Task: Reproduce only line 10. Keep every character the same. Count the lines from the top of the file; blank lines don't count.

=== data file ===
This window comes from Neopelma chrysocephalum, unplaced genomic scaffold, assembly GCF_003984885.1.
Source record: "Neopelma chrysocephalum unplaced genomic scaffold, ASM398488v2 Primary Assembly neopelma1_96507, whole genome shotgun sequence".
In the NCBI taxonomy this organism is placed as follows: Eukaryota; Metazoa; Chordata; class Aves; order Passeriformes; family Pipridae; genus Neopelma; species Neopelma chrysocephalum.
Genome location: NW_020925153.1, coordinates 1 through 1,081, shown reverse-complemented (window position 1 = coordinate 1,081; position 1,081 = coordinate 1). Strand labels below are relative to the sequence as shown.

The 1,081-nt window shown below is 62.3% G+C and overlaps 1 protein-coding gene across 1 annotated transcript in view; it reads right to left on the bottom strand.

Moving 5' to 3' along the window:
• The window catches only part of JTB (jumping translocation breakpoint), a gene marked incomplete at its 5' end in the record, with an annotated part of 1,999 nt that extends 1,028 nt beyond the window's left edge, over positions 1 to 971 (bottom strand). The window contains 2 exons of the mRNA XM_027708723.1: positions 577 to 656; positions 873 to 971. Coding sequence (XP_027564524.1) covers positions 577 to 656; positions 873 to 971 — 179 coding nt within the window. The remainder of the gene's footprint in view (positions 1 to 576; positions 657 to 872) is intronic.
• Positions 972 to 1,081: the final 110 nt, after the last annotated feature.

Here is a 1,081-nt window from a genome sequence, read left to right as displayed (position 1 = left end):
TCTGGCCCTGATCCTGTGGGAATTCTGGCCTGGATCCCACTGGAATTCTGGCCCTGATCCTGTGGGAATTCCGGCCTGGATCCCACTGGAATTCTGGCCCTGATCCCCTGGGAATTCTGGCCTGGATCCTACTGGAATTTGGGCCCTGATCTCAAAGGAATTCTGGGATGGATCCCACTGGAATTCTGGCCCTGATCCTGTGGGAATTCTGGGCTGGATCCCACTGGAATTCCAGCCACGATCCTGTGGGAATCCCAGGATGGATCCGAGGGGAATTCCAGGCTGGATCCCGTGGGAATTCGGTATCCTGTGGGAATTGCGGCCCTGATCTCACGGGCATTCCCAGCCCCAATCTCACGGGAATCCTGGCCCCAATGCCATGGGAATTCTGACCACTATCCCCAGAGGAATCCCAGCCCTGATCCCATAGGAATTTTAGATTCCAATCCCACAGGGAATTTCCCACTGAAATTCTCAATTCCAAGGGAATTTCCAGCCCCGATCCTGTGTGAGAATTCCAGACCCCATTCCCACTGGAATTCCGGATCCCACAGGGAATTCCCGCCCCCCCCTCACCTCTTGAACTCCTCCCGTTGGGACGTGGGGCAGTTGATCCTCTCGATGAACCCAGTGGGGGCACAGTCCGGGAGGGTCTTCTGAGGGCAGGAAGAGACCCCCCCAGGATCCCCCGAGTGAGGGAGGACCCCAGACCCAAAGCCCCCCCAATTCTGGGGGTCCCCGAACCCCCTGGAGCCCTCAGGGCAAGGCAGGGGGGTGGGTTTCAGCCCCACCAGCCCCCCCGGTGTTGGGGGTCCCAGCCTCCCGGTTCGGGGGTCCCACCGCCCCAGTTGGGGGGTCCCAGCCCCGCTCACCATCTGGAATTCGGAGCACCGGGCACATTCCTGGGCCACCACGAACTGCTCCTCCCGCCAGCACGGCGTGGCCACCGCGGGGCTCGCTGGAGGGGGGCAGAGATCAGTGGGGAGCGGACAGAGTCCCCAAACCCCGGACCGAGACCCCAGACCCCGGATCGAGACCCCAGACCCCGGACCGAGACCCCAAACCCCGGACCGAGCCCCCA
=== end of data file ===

TCTGGCCCTGATCCTGTGGGAATTCTGGCCTGGATCCCACTGGAATTCTGGCCCTGATCCTGTGGGAATTCCGGCCTGGATCCCACTGGAATTCTGGCCCTGATCCCCTGGGAATTCTGGCCTGGATCCTACTGGAATTTGGGCCCTGATCTCAAAGGAATTCTGGGATGGATCCCACTGGAATTCTGGCCCTGATCCTGTGGGAATTCTGGGCTGGATCCCACTGGAATTCCAGCCACGATCCTGTGGGAATCCCAGGATGGATCCGAGGGGAATTCCAGGCTGGATCCCGTGGGAATTCGGTATCCTGTGGGAATTGCGGCCCTGATCTCACGGGCATTCCCAGCCCCAATCTCACGGGAATCCTGGCCCCAATGCCATGGGAATTCTGACCACTATCCCCAGAGGAATCCCAGCCCTGATCCCATAGGAATTTTAGATTCCAATCCCACAGGGAATTTCCCACTGAAATTCTCAATTCCAAGGGAATTTCCAGCCCCGATCCTGTGTGAGAATTCCAGACCCCATTCCCACTGGAATTCCGGATCCCACAGGGAATTCCCGCCCCCCCCTCACCTCTTGAACTCCTCCCGTTGGGACGTGGGGCAGTTGATCCTCTCGATGAACCCAGTGGGGGCACAGTCCGGGAGGGTCTTCTGAGGGCAGGAAGAGACCCCCCCAGGATCCCCCGAGTGAGGGAGGACCCCAGACCCAAAGCCCCCCCAATTCTGGGGGTCCCCGAACCCCCTGGAGCCCTCAGGGCAAGGCAGGGGGGTGGGTTTCAGCCCCACCAGCCCCCCCGGTGTTGGGGGTCCCAGCCTCCCGGTTCGGGGGTCCCACCGCCCCAGTTGGGGGGTCCCAGCCCCGCTCACCATCTGGAATTCGGAGCACCGGGCACATTCCTGGGCCACCACGAACTGCTCCTCCCGCCAGCACGGCGTGGCCACCGCGGGGCTCGCTGGAGGGGGGCAGAGATCAGTGGGGAGCGGACAGAGTCCCCAAACCCCGGACCGAGACCCCAGACCCCGGATCGAGACCCCAGACCCCGGACCGAGACCCCAAACCCCGGACCGAGCCCCCA